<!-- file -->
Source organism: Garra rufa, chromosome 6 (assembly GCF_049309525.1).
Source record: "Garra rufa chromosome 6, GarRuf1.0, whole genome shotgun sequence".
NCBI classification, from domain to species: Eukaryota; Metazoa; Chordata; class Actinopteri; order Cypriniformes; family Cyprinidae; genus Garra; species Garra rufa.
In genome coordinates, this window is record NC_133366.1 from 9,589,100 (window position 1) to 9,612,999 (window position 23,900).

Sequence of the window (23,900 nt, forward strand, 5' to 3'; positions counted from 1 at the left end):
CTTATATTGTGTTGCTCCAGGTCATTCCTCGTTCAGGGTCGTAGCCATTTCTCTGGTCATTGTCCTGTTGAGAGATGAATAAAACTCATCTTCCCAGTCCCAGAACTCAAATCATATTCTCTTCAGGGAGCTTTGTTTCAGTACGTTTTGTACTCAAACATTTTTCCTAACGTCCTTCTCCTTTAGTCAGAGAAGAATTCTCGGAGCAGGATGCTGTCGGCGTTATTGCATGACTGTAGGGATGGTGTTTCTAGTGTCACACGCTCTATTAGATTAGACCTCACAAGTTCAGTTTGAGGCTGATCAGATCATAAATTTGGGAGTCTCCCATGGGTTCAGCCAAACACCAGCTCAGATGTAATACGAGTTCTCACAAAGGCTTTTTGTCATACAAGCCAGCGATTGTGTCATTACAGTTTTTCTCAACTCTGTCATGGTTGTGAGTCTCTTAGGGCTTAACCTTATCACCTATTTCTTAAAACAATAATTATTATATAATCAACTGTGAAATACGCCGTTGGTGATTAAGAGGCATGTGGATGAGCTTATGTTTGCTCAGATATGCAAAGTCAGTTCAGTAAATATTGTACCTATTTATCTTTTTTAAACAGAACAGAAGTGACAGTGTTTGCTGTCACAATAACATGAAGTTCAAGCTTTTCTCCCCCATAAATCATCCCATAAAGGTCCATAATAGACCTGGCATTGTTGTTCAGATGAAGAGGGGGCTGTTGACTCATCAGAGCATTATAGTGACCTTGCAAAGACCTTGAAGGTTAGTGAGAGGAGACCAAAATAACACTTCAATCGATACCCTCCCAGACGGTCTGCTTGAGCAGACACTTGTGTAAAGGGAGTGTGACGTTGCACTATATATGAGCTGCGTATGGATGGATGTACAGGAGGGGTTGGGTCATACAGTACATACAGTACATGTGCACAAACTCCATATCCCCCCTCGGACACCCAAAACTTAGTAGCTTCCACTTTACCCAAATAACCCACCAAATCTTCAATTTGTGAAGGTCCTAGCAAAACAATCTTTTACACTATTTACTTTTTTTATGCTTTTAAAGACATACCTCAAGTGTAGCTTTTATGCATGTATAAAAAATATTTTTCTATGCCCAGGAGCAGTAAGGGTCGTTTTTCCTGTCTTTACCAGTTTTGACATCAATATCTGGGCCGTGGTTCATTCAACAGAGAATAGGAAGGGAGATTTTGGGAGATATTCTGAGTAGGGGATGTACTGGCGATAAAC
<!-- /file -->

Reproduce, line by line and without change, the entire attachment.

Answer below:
Source organism: Garra rufa, chromosome 6 (assembly GCF_049309525.1).
Source record: "Garra rufa chromosome 6, GarRuf1.0, whole genome shotgun sequence".
NCBI classification, from domain to species: Eukaryota; Metazoa; Chordata; class Actinopteri; order Cypriniformes; family Cyprinidae; genus Garra; species Garra rufa.
In genome coordinates, this window is record NC_133366.1 from 9,589,100 (window position 1) to 9,612,999 (window position 23,900).

Sequence of the window (23,900 nt, forward strand, 5' to 3'; positions counted from 1 at the left end):
CTTATATTGTGTTGCTCCAGGTCATTCCTCGTTCAGGGTCGTAGCCATTTCTCTGGTCATTGTCCTGTTGAGAGATGAATAAAACTCATCTTCCCAGTCCCAGAACTCAAATCATATTCTCTTCAGGGAGCTTTGTTTCAGTACGTTTTGTACTCAAACATTTTTCCTAACGTCCTTCTCCTTTAGTCAGAGAAGAATTCTCGGAGCAGGATGCTGTCGGCGTTATTGCATGACTGTAGGGATGGTGTTTCTAGTGTCACACGCTCTATTAGATTAGACCTCACAAGTTCAGTTTGAGGCTGATCAGATCATAAATTTGGGAGTCTCCCATGGGTTCAGCCAAACACCAGCTCAGATGTAATACGAGTTCTCACAAAGGCTTTTTGTCATACAAGCCAGCGATTGTGTCATTACAGTTTTTCTCAACTCTGTCATGGTTGTGAGTCTCTTAGGGCTTAACCTTATCACCTATTTCTTAAAACAATAATTATTATATAATCAACTGTGAAATACGCCGTTGGTGATTAAGAGGCATGTGGATGAGCTTATGTTTGCTCAGATATGCAAAGTCAGTTCAGTAAATATTGTACCTATTTATCTTTTTTAAACAGAACAGAAGTGACAGTGTTTGCTGTCACAATAACATGAAGTTCAAGCTTTTCTCCCCCATAAATCATCCCATAAAGGTCCATAATAGACCTGGCATTGTTGTTCAGATGAAGAGGGGGCTGTTGACTCATCAGAGCATTATAGTGACCTTGCAAAGACCTTGAAGGTTAGTGAGAGGAGACCAAAATAACACTTCAATCGATACCCTCCCAGACGGTCTGCTTGAGCAGACACTTGTGTAAAGGGAGTGTGACGTTGCACTATATATGAGCTGCGTATGGATGGATGTACAGGAGGGGTTGGGTCATACAGTACATACAGTACATGTGCACAAACTCCATATCCCCCCTCGGACACCCAAAACTTAGTAGCTTCCACTTTACCCAAATAACCCACCAAATCTTCAATTTGTGAAGGTCCTAGCAAAACAATCTTTTACACTATTTACTTTTTTTATGCTTTTAAAGACATACCTCAAGTGTAGCTTTTATGCATGTATAAAAAATATTTTTCTATGCCCAGGAGCAGTAAGGGTCGTTTTTCCTGTCTTTACCAGTTTTGACATCAATATCTGGGCCGTGGTTCATTCAACAGAGAATAGGAAGGGAGATTTTGGGAGATATTCTGAGTAGGGGATGTACTGGCGATAAAC